Infant Mental Health

Date: April 12, 2022 l Author(s): Meiby Nodarse, M.H.C/M.F.T and Michele Rogan

Mental Health has recently become a major topic, not only in the foster care world, but all over the globe! More than ever people are realizing the importance of finding healing and growth after difficult life experiences and are raising awareness around positive mental health practices. This is such an incredible shift to see, but did you know that infant mental health is just as important as teen or adult mental health?

Infant Mental Health focuses on the social and emotional well-being of infants between the ages of 0-3 years old. The effects of trauma in infancy may not arise or fully manifest until the child is older. For example, if an infant had an inconsistent caregiver, and could not count on them to consistently meet their basic needs, this child may develop mistrust and skepticism of the world around them. These reactions or emotional barriers, however, can be prevented or significantly decreased by implementing early interventions with an infant to promote healthy development.

There is a tremendous amount of learning and developing that happens in the early years of a child’s life, and factors like trauma in-utero, environment, human interaction, culture, etc., can have a positive or negative impact on an infant’s mental health. Keeping risk and protective factors in mind when caring for an infant will help you have a better understanding in how to best prepare to support them.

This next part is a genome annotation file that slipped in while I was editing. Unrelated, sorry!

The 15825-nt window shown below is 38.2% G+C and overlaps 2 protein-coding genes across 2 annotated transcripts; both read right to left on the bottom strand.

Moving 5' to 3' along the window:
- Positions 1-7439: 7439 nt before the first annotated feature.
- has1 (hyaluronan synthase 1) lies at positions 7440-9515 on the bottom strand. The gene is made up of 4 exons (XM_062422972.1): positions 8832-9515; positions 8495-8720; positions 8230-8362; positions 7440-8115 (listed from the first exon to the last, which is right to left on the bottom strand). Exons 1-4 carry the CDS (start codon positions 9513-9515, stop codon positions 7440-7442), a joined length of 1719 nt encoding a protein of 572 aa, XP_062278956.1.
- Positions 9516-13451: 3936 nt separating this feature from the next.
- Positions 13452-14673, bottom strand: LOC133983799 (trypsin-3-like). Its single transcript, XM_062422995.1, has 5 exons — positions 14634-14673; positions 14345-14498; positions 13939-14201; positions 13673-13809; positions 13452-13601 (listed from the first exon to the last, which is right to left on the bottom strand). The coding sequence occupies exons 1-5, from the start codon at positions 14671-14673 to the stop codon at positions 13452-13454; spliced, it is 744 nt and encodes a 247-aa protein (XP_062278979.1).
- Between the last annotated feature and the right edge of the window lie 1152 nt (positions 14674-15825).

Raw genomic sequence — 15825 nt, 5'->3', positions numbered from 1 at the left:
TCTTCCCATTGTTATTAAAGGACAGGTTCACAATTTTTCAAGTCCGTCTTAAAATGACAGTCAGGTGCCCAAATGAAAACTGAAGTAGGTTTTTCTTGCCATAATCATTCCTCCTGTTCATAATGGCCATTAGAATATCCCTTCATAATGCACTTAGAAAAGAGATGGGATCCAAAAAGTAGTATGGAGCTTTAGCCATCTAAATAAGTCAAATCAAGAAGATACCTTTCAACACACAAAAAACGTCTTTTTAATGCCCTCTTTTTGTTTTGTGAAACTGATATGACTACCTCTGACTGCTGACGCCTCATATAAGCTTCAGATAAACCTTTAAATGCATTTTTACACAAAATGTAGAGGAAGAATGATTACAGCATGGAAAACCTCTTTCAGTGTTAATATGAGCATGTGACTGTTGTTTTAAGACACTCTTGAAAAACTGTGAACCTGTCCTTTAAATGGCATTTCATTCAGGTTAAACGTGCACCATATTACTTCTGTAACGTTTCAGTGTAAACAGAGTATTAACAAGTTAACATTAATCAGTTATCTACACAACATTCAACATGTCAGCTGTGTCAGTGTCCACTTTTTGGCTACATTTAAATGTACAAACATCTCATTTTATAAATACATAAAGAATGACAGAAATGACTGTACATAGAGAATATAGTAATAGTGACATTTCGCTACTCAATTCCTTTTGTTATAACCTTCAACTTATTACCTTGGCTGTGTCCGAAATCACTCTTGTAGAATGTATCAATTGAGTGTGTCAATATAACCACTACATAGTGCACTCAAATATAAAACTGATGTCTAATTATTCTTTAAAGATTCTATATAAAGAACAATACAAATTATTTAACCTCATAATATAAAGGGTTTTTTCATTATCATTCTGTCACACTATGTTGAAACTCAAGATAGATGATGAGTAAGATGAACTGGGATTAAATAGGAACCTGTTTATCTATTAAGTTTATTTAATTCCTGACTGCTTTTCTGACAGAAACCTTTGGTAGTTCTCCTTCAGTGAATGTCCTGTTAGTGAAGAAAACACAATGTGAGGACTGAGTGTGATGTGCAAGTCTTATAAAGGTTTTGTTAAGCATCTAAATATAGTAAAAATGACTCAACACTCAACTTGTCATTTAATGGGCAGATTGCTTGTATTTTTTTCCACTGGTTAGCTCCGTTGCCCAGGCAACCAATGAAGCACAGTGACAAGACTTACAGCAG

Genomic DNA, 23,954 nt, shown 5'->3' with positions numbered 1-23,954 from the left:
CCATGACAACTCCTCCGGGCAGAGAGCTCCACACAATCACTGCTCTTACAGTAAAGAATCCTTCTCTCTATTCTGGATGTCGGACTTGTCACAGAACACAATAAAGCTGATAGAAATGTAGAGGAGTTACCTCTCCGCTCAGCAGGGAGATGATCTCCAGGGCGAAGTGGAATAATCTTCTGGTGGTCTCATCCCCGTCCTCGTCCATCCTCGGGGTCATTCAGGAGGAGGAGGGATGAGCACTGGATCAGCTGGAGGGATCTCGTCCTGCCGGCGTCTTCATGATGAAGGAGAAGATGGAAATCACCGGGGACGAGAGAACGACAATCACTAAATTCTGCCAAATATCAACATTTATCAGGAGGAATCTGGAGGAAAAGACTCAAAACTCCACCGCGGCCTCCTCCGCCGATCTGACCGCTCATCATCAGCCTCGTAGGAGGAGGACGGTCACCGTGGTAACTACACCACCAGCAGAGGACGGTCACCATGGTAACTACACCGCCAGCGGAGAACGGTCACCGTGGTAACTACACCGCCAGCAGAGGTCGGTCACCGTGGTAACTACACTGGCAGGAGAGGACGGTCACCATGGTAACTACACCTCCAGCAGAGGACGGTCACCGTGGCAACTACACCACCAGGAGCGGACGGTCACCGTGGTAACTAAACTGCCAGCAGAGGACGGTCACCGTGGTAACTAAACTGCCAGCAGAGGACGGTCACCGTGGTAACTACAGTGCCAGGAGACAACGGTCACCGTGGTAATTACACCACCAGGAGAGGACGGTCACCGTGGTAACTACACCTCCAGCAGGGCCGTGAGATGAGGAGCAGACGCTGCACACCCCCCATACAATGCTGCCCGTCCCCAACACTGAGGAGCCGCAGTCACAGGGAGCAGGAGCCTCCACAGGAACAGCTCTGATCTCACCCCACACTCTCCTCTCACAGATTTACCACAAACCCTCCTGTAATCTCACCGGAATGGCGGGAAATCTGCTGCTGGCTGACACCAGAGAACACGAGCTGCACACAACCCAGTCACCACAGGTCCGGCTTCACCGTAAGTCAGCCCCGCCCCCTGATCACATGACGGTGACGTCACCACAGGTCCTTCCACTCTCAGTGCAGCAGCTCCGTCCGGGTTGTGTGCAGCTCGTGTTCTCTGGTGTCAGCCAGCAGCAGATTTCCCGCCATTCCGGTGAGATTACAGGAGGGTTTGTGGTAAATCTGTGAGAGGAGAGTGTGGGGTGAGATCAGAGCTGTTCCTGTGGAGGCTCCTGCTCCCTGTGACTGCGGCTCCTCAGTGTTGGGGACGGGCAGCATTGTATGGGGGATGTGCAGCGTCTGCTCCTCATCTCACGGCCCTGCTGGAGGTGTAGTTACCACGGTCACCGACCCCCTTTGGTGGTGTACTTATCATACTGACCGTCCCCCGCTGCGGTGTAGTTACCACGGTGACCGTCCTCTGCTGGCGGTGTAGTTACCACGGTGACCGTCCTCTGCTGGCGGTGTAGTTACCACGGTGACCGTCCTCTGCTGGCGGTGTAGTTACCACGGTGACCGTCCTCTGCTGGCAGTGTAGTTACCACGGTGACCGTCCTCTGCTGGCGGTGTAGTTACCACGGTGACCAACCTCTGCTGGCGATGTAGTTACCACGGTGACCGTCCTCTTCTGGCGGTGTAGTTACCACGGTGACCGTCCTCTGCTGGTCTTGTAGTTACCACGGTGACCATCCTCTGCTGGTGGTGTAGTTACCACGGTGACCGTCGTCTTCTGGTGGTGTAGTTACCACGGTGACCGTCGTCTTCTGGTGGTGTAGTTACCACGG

According to the National Institutes of Health, “At each stage [in life], risks occur that can be changed through prevention intervention. Early childhood risks, such as aggressive behavior, can be changed or prevented with family, school, and community interventions that focus on helping children develop appropriate, positive behaviors. If not addressed, negative behaviors can lead to more risks.”

Some examples of risk factors can be: trauma, poverty, early aggressive behavior, or lack of parental supervision. Protective factors that can combat these risks can include, but are not limited to: parental monitoring, strong ties to the community, supportive caregiving, and the ability to control impulses.

Being aware of the possible outcomes and behaviors can help you implement preventative strategies in infancy. Intervention simply means helping your child growing a secure base, and increasing the child’s ability to form healthy relationships. The benefits extend beyond infancy and help to decreased anxiety and aggression, increase the ability to regulate and express emotions in adolescence and adulthood.

Interested in learning tools and techniques to better support an infant in your home who has experienced trauma? 4KIDS offers a free, 2-day training that equips parents on how to use these interventions, and continue to build connected relationship with their kids. If you would like more information, please visit: